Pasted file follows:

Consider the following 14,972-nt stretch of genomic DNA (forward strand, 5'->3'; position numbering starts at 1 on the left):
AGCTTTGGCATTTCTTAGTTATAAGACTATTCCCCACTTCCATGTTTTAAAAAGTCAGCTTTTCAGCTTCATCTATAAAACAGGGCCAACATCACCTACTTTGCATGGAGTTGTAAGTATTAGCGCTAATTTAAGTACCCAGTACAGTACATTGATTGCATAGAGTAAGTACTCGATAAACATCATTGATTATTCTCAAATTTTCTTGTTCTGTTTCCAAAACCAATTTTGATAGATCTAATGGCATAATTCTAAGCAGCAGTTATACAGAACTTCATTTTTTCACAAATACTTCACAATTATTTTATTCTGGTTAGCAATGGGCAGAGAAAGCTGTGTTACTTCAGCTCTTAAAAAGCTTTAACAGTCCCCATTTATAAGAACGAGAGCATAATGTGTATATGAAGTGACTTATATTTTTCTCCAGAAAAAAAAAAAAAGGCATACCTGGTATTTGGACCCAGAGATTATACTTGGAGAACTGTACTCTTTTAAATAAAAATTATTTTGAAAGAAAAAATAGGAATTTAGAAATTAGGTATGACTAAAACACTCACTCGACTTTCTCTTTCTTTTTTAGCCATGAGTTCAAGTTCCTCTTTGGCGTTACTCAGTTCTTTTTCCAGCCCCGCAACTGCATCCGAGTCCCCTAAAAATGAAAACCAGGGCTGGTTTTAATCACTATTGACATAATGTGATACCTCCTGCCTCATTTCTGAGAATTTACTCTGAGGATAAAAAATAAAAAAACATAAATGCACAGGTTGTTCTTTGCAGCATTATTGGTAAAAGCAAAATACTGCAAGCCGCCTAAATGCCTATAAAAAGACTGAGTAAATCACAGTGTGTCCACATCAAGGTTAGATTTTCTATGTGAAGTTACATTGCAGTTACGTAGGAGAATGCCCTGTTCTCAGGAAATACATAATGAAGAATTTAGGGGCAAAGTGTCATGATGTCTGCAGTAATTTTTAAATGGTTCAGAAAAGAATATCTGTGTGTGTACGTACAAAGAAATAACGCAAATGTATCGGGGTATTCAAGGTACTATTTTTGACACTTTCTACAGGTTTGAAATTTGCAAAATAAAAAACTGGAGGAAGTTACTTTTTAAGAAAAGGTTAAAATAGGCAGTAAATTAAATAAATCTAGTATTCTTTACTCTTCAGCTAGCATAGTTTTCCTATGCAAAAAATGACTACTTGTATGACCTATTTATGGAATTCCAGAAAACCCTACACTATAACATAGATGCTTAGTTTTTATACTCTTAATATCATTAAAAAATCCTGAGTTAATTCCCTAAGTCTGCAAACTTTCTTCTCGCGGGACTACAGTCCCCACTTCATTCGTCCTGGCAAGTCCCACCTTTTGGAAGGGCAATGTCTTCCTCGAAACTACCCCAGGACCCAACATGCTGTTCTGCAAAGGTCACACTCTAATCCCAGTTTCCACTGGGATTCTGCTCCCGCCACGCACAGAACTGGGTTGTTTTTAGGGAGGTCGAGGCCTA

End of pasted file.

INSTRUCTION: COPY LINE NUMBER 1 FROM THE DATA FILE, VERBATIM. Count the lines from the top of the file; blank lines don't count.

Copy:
Consider the following 14,972-nt stretch of genomic DNA (forward strand, 5'->3'; position numbering starts at 1 on the left):